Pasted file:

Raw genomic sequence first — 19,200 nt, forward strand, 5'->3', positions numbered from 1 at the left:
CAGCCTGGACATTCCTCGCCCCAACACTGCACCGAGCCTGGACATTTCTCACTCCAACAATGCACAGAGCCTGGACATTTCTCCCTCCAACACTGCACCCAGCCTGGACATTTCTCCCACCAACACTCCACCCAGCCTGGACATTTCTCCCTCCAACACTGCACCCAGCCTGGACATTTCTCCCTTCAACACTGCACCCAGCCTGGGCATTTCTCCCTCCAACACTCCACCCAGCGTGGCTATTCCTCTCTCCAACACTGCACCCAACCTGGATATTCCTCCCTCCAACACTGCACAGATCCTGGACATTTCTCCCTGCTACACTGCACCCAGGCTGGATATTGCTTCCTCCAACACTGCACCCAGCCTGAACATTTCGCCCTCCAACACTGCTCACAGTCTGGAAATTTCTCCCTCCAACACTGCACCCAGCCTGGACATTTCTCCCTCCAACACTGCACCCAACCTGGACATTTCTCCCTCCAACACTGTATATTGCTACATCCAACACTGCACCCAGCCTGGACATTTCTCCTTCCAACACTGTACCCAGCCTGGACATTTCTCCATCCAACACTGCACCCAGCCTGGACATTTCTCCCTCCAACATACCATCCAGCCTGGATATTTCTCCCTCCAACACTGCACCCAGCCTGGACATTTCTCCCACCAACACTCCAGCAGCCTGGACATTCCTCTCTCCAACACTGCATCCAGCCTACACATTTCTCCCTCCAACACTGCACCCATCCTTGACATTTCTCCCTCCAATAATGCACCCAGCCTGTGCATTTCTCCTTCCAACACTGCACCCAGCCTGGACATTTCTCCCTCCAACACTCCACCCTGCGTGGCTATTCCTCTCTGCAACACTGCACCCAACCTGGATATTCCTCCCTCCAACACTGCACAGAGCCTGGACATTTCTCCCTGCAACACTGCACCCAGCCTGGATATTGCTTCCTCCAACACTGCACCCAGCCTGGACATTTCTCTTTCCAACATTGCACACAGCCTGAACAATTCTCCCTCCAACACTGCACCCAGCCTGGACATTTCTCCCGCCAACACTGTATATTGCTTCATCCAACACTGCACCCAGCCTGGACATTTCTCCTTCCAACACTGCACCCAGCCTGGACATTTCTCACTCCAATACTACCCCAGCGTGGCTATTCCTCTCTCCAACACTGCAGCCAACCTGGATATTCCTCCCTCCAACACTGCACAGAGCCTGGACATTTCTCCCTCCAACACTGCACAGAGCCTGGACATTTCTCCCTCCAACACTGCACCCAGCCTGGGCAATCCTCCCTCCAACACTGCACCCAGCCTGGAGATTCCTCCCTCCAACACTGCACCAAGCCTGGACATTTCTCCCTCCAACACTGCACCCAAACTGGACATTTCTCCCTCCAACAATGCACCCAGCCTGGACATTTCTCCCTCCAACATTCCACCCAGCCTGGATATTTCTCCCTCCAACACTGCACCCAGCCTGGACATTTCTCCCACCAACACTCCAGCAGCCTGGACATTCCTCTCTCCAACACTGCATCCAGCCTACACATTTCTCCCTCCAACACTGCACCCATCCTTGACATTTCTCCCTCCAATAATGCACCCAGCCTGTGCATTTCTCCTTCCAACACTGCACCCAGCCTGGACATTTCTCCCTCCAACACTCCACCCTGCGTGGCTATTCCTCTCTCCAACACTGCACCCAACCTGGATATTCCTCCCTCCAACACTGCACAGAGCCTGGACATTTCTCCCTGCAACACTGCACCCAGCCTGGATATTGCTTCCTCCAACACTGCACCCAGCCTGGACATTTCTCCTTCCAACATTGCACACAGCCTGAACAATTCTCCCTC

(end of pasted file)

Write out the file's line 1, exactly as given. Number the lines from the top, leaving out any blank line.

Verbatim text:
Raw genomic sequence first — 19,200 nt, forward strand, 5'->3', positions numbered from 1 at the left: